When I was a child growing up in New England, I attended “Colonial Camp” at Nathan Hale Homestead, home of the Revolutionary War hero. At this camp, we learned how to dip candles, and it gave me a deep appreciation for the “old way” of doing things. So much, in fact, that I would walk around my house, turn off all the lights, and light the candles. It cast a soft glow throughout the house.
Nothing replaces the relaxing glow of a candle, especially during the darkest days of winter. But, store-bought candles can be wildly expensive and contain unnatural chemicals that contribute to air pollution. Here’s the lowdown on candle dipping so you can enjoy the clean warmth of homemade candles all winter long.
The ancient history of candle dipping
Thomas Edison didn’t come around until the 18oos, so for centuries before the incandescent light bulb was invented, civilizations across the globe relied on candlelight.
From the Ancient Romans to Asian and Indian cultures, many societies have used candlelight, but the practice of candle dipping–and the materials used–differed throughout time and place. In 500 BC, the Ancient Romans made candles out of tallow wax, and candles in Asia were typically made from whale fat. By the time the 1700s rolled around, Colonial America was using mostly tallow or beeswax for their candles.
Why beeswax is the best for candles
Many store-bought candles contain paraffins, which pollute the air and leave mucky soot. Beeswax is a much cleaner, more sustainable way to craft candles as it’s non-toxic and all-natural.
Furthermore, beeswax candles have a longer burn time than traditional paraffin candles, lasting up to five hours for a tiny tealight.
What you need for beeswax candle dipping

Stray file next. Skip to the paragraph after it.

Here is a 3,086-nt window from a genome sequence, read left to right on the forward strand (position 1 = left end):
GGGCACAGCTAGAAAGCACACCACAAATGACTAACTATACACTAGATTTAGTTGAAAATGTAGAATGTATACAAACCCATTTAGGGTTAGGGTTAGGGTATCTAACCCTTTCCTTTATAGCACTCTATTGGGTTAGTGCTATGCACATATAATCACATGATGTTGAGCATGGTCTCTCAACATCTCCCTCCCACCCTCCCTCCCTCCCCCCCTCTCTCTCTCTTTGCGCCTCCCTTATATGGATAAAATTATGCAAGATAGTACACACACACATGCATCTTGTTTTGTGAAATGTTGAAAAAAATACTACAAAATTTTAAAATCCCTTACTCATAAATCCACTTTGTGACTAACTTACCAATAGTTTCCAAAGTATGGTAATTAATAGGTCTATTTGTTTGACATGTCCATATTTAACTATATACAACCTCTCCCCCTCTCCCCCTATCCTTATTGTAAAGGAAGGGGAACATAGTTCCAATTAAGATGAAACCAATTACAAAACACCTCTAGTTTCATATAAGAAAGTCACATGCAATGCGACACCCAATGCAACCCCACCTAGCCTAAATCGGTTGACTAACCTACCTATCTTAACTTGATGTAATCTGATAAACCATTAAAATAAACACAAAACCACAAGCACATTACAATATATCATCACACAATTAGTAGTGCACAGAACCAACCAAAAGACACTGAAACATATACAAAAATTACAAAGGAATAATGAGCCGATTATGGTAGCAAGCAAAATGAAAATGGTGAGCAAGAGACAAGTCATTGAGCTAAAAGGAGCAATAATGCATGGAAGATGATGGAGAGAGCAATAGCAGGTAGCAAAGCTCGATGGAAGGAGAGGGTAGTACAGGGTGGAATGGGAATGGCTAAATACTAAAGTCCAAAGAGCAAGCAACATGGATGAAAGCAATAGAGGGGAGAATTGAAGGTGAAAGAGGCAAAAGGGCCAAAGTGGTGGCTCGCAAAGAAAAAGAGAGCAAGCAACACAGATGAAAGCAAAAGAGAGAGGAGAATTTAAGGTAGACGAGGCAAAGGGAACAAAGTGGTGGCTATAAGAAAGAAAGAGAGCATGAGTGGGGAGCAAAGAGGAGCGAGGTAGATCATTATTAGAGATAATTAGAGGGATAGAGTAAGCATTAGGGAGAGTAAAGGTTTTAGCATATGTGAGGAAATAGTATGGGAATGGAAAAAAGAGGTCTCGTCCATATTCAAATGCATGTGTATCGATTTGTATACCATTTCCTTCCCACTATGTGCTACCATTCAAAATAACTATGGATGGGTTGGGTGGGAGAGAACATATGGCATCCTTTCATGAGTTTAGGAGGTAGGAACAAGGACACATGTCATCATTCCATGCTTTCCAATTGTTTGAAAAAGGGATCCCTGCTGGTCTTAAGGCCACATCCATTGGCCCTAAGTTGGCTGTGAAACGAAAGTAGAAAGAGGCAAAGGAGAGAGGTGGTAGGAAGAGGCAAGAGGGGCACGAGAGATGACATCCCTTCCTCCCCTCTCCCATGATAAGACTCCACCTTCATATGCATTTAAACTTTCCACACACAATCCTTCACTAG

You can get these at your local candle supplies store or craft store.
Wicking—make sure it is a good thickness (12-ply flat braid is always a good bet)
At least 1.5 lb. of beeswax (this will make about 20 taper candles)
Two tall, narrow metal containers or candle pots
A tall bucket of cold water
A cooling rack
A steel nut or weight
- Place the 1.5 lb. block of beeswax in one of the long metal containers over the stove on high to melt the wax.
- Fill the second container with cold water and place beside the wax pot.
- Cut a desired length of the candle wicking (the length of your wick should be however long you want your candle to be!).
- Tie both ends of the wicking to steel nuts. These act as a weight to keep the wicking straight when you go to dip!
- Once the wax is melted, dip both ends of the wicking into the wax, going back and forth between the hot wax and the cold water until you see enough wax build up on the wicking.
- Once you have a full candle, take a pair of scissors and cut the nut from the bottom of each candle. Dunk each candle one or two more times to round off the bottoms of the candles.
- Voila! Now you have sustainable, clean, homemade candles that will last all season.